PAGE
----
The other day, I was reading the letters section of a magazine and the person writing said that she teaches her children that the most important thing in life is to "be happy". Be happy? Yup, I'm all for it. If I could just be happy, why wouldn't I? Why wouldn't all the people I'm meeting now who have lost a baby? Are we just being difficult? Are we "wallowing" (whatever that means)? Do we want the whole world to feel sad because we are sad? Are we against happiness??
The problem with putting all your energy into just being happy is, what happens when something sad happens? How does the advice to "be happy" help kids understand that when sad things happen, you are supposed to feel sad about it? There is a range of emotions we are supposed to feel in life and happy is just one of them. Yes it's the hands-down favourite, no question, but it's not the only one. Wouldn't it be healthier to help kids identify the feelings that come to us as a result of things that happen in our lives which are out of our control? I hate the idea of telling my daughter to Be Happy and then have her unable to cope with the difficult things in life because the idea of happiness-above-all-else is in conflict with how she's actually feeling. Why not teach people to acknowledge their feelings and to try to live authentically? I think that is the way to health and true happiness. It's like the difference between having a good time and feeling deep and meaningful joy. Yes there is room for both in life, but I think sometimes the focus on one means we diminish our chances for the other.
When we were at the Lights of Hope event for our hospital, I was caught off-guard by how cheerfully everything was presented. The woman they chose to be emcee was cheerful and upbeat to the point of zaniness. It was quite jarring for me as a newly bereaved parent. I thought to myself, We can't be the only grieving people here. Probably a lot of people donate to the foundation when the hospital is able to save their family member. For example, they played a video of a young woman who had heart troubles several months after having a baby and she had to have surgery. It sounds like she went through a frightening and painful experience. Fortunately she survived and she was in the audience so they called her up to the stage with her daughter. It was very moving and they presented her with flowers. It sounds like she still has challenges but she definitely deserves every good thing that comes her way.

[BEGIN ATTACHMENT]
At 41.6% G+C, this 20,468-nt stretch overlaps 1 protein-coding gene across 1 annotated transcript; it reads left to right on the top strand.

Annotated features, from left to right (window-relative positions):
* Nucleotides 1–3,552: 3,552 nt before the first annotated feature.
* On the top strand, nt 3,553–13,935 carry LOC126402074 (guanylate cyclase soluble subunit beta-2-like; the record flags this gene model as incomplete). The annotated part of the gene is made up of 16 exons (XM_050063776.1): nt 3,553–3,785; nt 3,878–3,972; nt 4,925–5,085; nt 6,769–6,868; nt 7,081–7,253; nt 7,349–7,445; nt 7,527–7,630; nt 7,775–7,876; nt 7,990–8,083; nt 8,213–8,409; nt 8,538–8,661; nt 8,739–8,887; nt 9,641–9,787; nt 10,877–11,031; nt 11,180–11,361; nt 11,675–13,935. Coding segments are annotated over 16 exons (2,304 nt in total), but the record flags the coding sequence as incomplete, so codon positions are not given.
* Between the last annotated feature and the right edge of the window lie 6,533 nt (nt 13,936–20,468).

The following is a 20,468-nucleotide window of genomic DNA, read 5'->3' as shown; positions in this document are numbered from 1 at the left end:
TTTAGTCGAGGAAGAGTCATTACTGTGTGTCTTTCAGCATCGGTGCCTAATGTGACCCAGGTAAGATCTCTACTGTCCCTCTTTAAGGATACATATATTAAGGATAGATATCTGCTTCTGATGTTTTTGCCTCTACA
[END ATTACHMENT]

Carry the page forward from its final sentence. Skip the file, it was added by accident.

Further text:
And then there was us. No one is going to film our story. There is no happy ending. Our baby died and because we wanted to help him make his mark on the world, we donated in his memory and asked friends to do so as well. We very much wanted to be at the celebration, we are grateful for being included, yet it's incredibly difficult to be the grieving people at a party. Debbie Downer, anyone?? Celebration is tough since Toren died, but we always want to make the effort when we can. Even receiving the invitation was hard. It talked about kicking off the holiday season, it mentioned festivities and it had a lot of exclamation points. For our family, the holiday season is something to endure, to get through somehow. We have to figure out how to have an authentic version of festivities for the sake of our daughter. I can't believe that there weren't other people there who were only there because someone close to them died, and that being there was difficult, however much they wanted to support the hospital.
Would it have been so terrible to acknowledge that some people were only there because they suffered a tragedy and are trying to find some meaning in that? Is it so hard to say we appreciate you being here and we will do our best to honour your loved one's legacy? Would it be so bad to have a more muted invitation, or maybe a separate one for families that you know are only being invited because something sad, and maybe even traumatic, happened to the them at the hospital? Am I trying to piss on anyone's fireworks? Nope. Just trying to tap into compassion for ourselves and for other people for whom the holiday season is a challenge. I think if you approach it that way, then the celebration part can be a truly joyful celebration.
When the CEO gave his speech, he talked about hope. He had a respectful, dignified tone. Was he thinking about the sad stories that often come out of the hospital? Maybe he's been through difficult things in his own life. Maybe he's a naturally compassionate person. Maybe he's just good at speeches. Who knows. Whatever the case, it made me want to go up to him and tell him our story. Toren's story. To tell him how great the nurses and doctors were, that their compassion cannot be improved upon, but that there are also some things that need to change and that his speech about hope truly gave me hope that we can do better for families coping with a stillbirth. I almost did it too! He walked right by me and I almost spoke to him. But I chickened out. I wish I hadn't, I wish I could have been a worthy mother to Toren in that moment, but hopefully there will be other opportunities to tell our story, express that hope, and have an impact for other families in a similar situation.